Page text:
This weekend my friend Lizzy and I decided to pretend like we weren’t poor college students and take a trip to Berlin! It was a much needed break from some drama that was going on in both of our lives.
I have been to Germany before, but never to Berlin. Before I left, word was that Berlin is a magical place full of all the things a student in her early 20s could desire. While the reality is much cloudier and colder, Berlin was still pretty fun.
Our trip got off to a pretty stressful start. Late Friday afternoon, we got messages saying our flight had been cancelled. No Berlin? No way! We had to find a way to get there! So, Lizzy’s kind host father found us some new seats on a Norwegian flight, so we ended up being able to go. After a stressful couple of hours wondering whether or not we would make it, we relaxed with a couple of mojitos in the airport.
After one of the shortest flights of my life (think Des Moines to Chicago, around 45 minutes), we had arrived in Germany! Lizzy and I figured out how to take the train to an apartment where we had rented a room on Airbnb, one of the greatest things of all time… even cheaper than a hostel, and much nicer too!
We met our hosts and their adorably droopy basset hound, settled in, got ready, and went out. We were both starving, so our first stop was to a traditional German restaurant to get some Mexican food. Although it was almost midnight, it was happy hour. Apparently happy hour in Germany is a lot later than in America. At our restaurant, happy hour was 11 pm until midnight. So, we got mojitos and then another drink. My second drink was the strongest margarita ever–it was basically all tequila. Lizzy got a veggie quesadilla and I got chicken nachos. So delicious. I’ve miss eating Mexican food regularly since I’ve been in Europe.
We asked our waitress for some recommendations on where to go out. She recommended this area nearby with a bunch of electronic dance clubs. Before we entered the club, we were approached by a man wanting to sell us, um… stuff. We said no, because it wasn’t sketchy at all.
In the club, people were seriously crazy. It was really hot, the DJ was really good, there were lots of colored lights, and the entire place was just one big dance floor. We danced for a couple hours until this guy started stalking me so Lizzy pretending she was having a medical emergency and we left.
Lizzy’s brother’s friend DJs at this club close to our apartment in Berlin, Salon – Zur Wilden Renate. It. Was. Awesome. There was a huge line to get in, but we skipped the whole line because we knew the DJ. I don’t know how to describe the club except to say it was like a huge house party. There were lots of different rooms with different musicians and people dancing. The only bad parts were that it was so hot and so many people were smoking (and possibly doing other things) so it was hard to breathe. It was also very late by this point, so we didn’t last too long before going home.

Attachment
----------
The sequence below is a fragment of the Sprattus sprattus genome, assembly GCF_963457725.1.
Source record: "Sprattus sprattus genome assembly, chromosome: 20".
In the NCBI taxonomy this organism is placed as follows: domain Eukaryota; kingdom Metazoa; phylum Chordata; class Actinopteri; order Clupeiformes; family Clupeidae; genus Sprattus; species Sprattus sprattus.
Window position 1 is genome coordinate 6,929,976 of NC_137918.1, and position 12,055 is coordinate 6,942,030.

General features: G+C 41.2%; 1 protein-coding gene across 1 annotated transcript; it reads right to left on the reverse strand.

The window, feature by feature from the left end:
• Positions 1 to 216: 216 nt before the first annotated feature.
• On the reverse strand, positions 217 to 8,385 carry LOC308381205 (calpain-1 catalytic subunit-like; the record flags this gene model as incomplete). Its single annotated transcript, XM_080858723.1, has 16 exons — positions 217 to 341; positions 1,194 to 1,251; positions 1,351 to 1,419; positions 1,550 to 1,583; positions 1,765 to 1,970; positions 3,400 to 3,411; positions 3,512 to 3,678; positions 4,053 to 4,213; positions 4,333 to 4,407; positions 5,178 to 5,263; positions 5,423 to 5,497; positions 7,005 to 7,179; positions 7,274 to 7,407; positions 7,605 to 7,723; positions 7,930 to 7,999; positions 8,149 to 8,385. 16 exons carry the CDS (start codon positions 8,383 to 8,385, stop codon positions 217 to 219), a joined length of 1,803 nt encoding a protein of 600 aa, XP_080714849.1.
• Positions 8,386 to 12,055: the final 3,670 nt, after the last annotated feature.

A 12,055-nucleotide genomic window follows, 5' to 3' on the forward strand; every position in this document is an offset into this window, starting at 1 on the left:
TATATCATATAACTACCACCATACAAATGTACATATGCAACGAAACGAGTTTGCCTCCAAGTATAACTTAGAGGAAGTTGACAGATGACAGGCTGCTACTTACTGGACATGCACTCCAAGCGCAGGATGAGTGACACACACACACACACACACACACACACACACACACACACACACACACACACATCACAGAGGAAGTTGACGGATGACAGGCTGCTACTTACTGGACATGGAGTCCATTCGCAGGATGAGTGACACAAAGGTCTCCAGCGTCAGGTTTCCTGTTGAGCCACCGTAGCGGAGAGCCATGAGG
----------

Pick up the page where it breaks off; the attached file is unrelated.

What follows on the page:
On Saturday, we slept in a little bit and then went out into the city. We stopped at a sushi place, since we’d both been craving sushi for a while, and marveled at how inexpensive everything was when compared to Copenhagen.
Then, we walked over the Reichstag building, which houses the German parliament. We wanted to go in, but we needed a reservation. Instead, we walked over to the nearby Brandenburg Gate and watched the people and some street performers. We didn’t know where to go next, so we went into a Starbucks to grab some coffee and Google some museums. We decided on the Jewish Museum, so we hopped on a train and then walked there.
The Jewish Museum was a mix of a Holocaust museum and a museum on Jewish history and culture. The Holocaust part was housed in a section of the building with slanted floors, so I was constantly feeling like I was about to fall over. The museum had a lot of pictures and artifacts left by Holocaust victims, and it was a little overwhelming. Lizzy is Jewish, so I think she felt a personal connection to the exhibition.
The museum also contained at least one open space in the building, called a “Void”. This was meant to represent the void left in the world by the murdered Jews, and the floor was filled with thousands of metal faces with all kinds of expressions. People were allowed to walk over the faces, but I didn’t feel comfortable doing so.
After the museum, we were pretty tired, so we walked back to the train station. Along the way, we stopped at a Netto, and it was shocking how little everything costed there. For example, you could buy a bottle of wine for 2 euros. So much less expensive than Copenhagen.
On Sunday, we went to the Topography of Terror museum. The museum is located on the site of the former SS/SA headquarters, and now houses exhibits on the police and their involvement in the Holocaust. This museum was also pretty overwhelming.
We hadn’t eaten yet, so we went for a late lunch at Chipps, a delicious vegan/vegetarian restaurant. We both got the same meal with fried eggs, salad, tomato & cucumber, and toast.
When we finished our lunch, we walked a roundabout way to the train station so we could wander through a very charming part of the city. I also stopped to get a couple of souvenirs–a postcard and, of course, a shot glass (if you know me well, you know that I collect these).
Back at the apartment, we packed and lounged around until it was time to leave for our flight. At the airport, the stress commenced. We were flying back on Easy Jet, which apparently has very strict luggage requirements. As in, one piece of carry-on that must fit into the size box… or else you have to pay a lot of money. I couldn’t even bring my small purse on board; I had to stuff that into my suitcase along with my backpack. I just hoped for the best, and luckily my bag fit! Whew. Thankfully I’m not planning on flying Easy Jet again, though.
Lizzy and I had a couple of beers as we waited at the airport and then we were off! It feels good to be home 🙂